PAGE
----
There’s a risk here of under-constraining an experience and leaving the narrative open to revision, but the parameters can be tuned to guide the story. The fact that the story is discovered rather than received makes it both more compelling and more credible to a visitor.

There’s a great quote from Poincaré that goes, “It is by logic that we prove, but by intuition that we discover.” Storymaking is about giving people the tools and space to cultivate intuition.

How have you explored Storymaking at Local Projects? 

Almost every project I’ve worked on at the studio reflects an emphasis on exploration over exposition, but two examples come to mind specifically — one is an early project that helped define the approach, and one is a more recent project that applies these principles more subtly.

The first project, called BioDesign Studio, launched in 2016 at the Tech Interactive in San Jose. We were tasked with creating a space for visitors to build an understanding of synthetic biology’s fundamentals, potential, and perils. Rather than attempt to teach this massively complex subject from first principles, we present visitors with a space to experiment with some of the big ideas through hands-on interfaces with quick feedback loops that invite discovery through trial and error.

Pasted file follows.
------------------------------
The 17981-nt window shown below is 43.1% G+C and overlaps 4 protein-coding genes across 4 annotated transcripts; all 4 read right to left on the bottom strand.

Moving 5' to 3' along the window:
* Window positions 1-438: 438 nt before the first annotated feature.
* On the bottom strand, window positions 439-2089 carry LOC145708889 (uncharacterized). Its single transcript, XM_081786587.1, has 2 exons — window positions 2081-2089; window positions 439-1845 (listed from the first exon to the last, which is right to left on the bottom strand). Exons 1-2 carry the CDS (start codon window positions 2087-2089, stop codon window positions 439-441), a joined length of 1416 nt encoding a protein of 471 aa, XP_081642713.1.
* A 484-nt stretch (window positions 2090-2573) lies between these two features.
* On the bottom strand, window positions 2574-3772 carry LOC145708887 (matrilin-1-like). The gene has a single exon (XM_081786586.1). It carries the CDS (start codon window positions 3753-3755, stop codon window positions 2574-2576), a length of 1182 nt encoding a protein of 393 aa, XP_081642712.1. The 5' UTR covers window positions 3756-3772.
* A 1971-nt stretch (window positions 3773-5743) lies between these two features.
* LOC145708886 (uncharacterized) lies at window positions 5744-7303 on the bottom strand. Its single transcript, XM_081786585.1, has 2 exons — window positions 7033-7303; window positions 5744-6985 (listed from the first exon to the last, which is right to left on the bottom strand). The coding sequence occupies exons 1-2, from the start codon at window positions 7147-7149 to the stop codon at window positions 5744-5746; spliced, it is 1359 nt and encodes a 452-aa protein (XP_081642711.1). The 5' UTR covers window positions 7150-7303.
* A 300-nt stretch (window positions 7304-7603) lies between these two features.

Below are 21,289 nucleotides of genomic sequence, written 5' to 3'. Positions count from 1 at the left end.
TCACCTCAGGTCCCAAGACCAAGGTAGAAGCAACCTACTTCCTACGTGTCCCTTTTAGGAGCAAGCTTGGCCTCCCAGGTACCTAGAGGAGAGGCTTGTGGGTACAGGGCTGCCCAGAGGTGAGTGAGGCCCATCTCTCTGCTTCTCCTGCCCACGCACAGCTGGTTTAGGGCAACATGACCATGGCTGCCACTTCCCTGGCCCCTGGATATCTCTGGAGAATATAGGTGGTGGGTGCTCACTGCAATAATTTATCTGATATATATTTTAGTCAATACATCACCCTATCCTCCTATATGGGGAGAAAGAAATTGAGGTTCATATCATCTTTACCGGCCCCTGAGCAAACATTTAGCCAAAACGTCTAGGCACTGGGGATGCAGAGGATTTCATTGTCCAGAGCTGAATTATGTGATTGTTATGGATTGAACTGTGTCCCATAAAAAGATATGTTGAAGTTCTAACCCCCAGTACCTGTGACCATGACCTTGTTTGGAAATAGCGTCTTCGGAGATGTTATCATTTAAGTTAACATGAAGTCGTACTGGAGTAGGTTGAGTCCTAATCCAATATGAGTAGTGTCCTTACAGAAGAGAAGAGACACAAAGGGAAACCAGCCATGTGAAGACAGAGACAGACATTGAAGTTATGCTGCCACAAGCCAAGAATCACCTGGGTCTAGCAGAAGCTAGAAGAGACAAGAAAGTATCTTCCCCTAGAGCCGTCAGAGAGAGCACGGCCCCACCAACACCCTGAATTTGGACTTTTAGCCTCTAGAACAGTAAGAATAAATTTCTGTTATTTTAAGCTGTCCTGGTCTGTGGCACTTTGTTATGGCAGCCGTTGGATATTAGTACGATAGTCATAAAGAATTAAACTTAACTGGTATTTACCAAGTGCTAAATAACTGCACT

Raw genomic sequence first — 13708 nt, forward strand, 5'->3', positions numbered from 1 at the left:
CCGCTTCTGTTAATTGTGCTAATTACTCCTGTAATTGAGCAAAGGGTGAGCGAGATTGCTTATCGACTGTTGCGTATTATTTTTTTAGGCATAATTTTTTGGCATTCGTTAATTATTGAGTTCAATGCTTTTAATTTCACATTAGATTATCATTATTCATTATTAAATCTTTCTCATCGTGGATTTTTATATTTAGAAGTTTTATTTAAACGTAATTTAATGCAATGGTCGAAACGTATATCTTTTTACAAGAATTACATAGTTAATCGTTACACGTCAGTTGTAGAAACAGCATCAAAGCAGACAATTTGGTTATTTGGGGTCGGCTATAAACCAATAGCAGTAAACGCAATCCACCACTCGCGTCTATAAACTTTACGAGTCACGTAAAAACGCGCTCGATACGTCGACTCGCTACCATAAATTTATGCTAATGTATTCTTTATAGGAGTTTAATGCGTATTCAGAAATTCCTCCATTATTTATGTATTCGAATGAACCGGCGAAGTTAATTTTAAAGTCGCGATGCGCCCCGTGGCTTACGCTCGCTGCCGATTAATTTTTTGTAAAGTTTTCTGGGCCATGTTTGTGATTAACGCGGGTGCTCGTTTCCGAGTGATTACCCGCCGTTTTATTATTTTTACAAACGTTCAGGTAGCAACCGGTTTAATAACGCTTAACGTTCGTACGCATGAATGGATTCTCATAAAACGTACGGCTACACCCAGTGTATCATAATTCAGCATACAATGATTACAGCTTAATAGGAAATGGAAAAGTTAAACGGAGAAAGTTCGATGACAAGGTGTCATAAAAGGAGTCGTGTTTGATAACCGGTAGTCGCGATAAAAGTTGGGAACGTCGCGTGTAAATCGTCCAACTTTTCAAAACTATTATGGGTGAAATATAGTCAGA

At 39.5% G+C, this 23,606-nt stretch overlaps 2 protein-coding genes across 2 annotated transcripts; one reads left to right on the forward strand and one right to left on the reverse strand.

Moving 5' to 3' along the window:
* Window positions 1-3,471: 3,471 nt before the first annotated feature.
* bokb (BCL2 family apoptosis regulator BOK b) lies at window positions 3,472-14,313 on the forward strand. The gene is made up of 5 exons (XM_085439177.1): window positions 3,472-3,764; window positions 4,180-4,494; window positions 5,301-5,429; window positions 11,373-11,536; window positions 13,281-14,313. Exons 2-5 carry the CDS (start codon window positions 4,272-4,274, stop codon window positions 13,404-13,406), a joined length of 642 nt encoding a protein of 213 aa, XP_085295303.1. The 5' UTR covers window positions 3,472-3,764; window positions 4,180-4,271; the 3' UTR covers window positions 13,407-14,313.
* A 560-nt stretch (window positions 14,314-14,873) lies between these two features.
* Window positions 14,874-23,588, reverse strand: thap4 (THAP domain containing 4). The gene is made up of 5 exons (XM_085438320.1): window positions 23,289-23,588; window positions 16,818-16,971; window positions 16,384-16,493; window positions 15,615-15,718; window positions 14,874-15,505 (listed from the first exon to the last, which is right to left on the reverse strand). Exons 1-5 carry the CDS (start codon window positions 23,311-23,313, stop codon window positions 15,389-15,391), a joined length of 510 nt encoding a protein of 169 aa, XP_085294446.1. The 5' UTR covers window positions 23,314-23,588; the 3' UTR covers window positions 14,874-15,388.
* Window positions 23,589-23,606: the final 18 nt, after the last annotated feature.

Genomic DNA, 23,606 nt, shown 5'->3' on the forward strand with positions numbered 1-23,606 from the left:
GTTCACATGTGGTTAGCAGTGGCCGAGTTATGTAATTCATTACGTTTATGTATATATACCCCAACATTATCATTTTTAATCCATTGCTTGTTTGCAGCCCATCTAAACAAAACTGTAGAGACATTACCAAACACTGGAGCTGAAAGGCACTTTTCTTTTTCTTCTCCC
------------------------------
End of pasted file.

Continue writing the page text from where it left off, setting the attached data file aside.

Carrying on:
We designed a total of four exhibits for the gallery, but the most ambitious was named “Creature Creation”. 

This exhibit combines three key components: 

  • Custom designed and fabricated “DNA” building blocks, which snap together in different sequences to construct a genome. 
  • Electronics inside these blocks communicate with a digital lab bench that displays an annotated version of your genome as you’re building it, and dynamically generates an amoebic creature that swims around a petri dish, changing shape, color, and behavior whenever the chain of genetic blocks is changed. 
  • A 30-foot curved projection screen surrounding the digital lab bench called the Bio Pool, which shows many other creatures drifting in the currents.